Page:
Privacy Concerns about Student Data Meets Big Parents
- By Ginger Hill
- Jun 09, 2014
With the amount of information we are exposed to and that is available at our fingertips, we are actively living in the present with Big Data. The response is to either embrace it or fight it. Some parents are taking the second choice when it comes to data mining of their children; it’s Big Parents vs. Big Data.
In most states across the US, schools are developing databases full of information about individual students in an effort to improve public education by analyzing this data to determine how children develop and how behaviors at a young age affect future success. Parents of these students; however, are worried that this personal information about their child/children could be leaked and are actively voicing their privacy concerns.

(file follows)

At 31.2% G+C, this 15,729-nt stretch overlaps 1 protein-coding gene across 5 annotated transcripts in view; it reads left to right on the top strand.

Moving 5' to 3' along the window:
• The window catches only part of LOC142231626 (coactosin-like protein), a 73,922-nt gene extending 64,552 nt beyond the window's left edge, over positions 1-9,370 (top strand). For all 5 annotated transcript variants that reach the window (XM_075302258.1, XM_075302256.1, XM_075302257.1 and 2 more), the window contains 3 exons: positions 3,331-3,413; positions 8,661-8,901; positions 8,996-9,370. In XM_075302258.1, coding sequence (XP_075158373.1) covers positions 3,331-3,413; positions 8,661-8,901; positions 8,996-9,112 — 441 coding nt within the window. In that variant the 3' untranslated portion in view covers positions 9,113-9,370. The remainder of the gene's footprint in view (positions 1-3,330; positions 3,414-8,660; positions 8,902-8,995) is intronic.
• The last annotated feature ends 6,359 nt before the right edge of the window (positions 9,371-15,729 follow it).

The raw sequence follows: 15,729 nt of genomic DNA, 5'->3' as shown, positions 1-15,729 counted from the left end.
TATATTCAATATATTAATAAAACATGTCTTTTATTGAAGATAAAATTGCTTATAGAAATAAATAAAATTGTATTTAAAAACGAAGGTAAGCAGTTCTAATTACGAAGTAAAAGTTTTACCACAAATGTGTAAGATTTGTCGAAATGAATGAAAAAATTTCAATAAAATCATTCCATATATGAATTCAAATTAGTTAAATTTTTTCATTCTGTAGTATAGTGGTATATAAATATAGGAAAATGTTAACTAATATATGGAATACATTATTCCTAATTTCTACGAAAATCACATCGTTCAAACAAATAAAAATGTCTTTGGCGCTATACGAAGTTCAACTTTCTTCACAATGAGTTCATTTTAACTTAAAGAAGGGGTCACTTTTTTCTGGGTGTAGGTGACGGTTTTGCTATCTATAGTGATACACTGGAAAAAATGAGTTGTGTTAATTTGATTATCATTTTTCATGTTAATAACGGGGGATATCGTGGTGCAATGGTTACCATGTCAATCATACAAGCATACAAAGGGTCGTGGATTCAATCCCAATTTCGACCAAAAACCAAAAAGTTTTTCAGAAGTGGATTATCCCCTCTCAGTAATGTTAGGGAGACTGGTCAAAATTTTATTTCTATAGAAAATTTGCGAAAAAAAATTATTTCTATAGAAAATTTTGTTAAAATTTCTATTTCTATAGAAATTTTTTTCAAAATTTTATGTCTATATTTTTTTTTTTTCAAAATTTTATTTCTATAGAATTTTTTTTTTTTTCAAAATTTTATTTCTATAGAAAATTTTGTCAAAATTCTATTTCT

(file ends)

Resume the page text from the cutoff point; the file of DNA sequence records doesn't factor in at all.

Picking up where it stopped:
Stemmed from education technology startup, Knewton, this data analytics firm has already peered into the brains of more than 4 million students, monitoring their every mouse click, keystroke and hesitations as children work through digital textbooks. This allows Knewton to record what children know and how they think. The data analytics are so powerful that they can even predict which individual student will struggle with a particular concept in the future.
Politicians who approved this measure did not expect opposition to this degree to the databases. But, with the possibility of limitless amounts of personal information about students getting into the hands of private companies by cybercriminals, children’s personal information has a high vulnerability rate to be shared, sold or mined for profit. And, moms and dads across the nation are not taking too kindly to that.
Ginger Hill is Group Social Media Manager.